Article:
Effects of pubovaginal sling procedure on patients with urethral hypermobility and intrinsic sphincteric deficiency: Would they do it again?

Academic Article

Abstract

  • OBJECTIVE: This study was undertaken to assess the cure rate of stress urinary incontinence, long-term effects on other lower urinary tract symptoms, and quality of life in a cohort of patients who underwent pubovaginal sling procedures for treatment of incontinence related to intrinsic sphincteric deficiency and urethral hypermobility. STUDY DESIGN: This was a retrospective analysis of 57 patients with 90% follow-up who underwent pubovaginal autologous fascial sling procedures for stress urinary incontinence related to urethral hypermobility and intrinsic sphincteric deficiency. Objective postoperative urodynamic evaluation was performed in 34 (60%) of the cases. Telephone interviews to assess quality-of-life parameters were performed in all cases. RESULTS: The mean follow-up period was 42 months and the median follow-up period was 34 months, with a range of 0.5 to 134 months. The age at the time of the sling procedure ranged from 18 to 84 years, with a median parity of 3.0 (range, 0-6). Preoperative body mass index ranged from 19.5 to 39.1 kg/m2. Five percent of patients had detrusor instability before the operation. Forty-one percent (41%) of the patients who underwent postoperative urodynamic evaluation had voiding dysfunction. The postoperative objective cure rate for stress urinary incontinence was 97%. Of all patients 88% indicated that the sling had improved the quality of life, 84% indicated that the sling relieved the incontinence in the long-term, and 82% would choose to undergo the procedure again. CONCLUSION: Construction of a pubovaginal sling is an effective technique for relief of severe stress urinary incontinence. Voiding dysfunction is a common side effect. Despite this problem, a significant number of patients would elect to undergo the procedure again.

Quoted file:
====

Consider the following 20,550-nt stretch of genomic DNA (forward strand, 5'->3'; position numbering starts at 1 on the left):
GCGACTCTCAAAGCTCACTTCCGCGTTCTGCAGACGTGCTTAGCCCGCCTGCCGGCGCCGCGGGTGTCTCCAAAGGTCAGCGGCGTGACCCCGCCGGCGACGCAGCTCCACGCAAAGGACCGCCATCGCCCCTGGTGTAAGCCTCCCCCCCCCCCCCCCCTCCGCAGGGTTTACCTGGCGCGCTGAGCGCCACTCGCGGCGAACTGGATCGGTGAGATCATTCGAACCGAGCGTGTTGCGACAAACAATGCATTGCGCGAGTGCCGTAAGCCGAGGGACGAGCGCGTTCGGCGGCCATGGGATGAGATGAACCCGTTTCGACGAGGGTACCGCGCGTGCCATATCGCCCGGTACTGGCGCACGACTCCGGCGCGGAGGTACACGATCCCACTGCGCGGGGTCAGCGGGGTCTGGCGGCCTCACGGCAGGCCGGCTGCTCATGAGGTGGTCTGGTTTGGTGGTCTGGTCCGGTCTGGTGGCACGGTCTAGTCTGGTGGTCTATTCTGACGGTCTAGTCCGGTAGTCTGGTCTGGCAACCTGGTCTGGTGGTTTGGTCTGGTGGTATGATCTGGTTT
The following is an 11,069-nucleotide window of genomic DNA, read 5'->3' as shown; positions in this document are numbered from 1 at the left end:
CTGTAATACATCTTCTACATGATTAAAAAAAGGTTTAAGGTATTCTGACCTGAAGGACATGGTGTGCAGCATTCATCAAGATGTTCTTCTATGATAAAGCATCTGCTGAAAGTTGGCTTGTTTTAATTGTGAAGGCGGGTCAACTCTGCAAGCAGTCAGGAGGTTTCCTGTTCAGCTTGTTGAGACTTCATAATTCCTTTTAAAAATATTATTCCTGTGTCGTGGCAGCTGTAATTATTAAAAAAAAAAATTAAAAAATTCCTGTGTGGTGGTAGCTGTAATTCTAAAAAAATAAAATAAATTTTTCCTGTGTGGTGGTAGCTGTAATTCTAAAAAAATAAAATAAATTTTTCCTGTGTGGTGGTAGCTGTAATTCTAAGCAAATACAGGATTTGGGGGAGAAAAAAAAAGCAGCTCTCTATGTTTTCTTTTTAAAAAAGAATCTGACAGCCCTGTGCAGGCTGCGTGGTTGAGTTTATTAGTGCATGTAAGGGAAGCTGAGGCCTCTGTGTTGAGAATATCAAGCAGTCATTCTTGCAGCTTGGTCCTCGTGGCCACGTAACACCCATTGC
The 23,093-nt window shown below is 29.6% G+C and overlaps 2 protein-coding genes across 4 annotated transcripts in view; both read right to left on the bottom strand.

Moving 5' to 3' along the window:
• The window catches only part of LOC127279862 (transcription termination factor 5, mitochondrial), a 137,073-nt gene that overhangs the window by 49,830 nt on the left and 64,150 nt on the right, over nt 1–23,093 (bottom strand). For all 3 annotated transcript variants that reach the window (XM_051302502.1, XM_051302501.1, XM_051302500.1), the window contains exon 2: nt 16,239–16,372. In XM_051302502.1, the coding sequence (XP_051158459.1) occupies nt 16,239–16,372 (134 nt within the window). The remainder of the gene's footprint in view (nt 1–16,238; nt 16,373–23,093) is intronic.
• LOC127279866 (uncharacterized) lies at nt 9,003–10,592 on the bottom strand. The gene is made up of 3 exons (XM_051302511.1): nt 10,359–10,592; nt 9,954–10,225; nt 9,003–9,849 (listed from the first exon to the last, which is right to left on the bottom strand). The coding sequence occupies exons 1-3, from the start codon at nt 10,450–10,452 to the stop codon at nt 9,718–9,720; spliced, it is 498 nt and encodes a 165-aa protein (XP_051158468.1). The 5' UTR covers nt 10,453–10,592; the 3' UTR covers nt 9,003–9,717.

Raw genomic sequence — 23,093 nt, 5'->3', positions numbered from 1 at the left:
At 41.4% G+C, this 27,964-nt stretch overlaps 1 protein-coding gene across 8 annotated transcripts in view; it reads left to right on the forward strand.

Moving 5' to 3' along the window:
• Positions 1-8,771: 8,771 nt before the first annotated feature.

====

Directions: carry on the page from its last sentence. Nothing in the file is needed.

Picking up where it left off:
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    Digital Object Identifier (doi)

    Author List

  • Richter HE; Varner RE; Sanders E; Holley RL; Northen A; Cliver SP
  • Start Page

  • 14
  • End Page

  • 19
  • Volume

  • 184
  • Issue

  • 2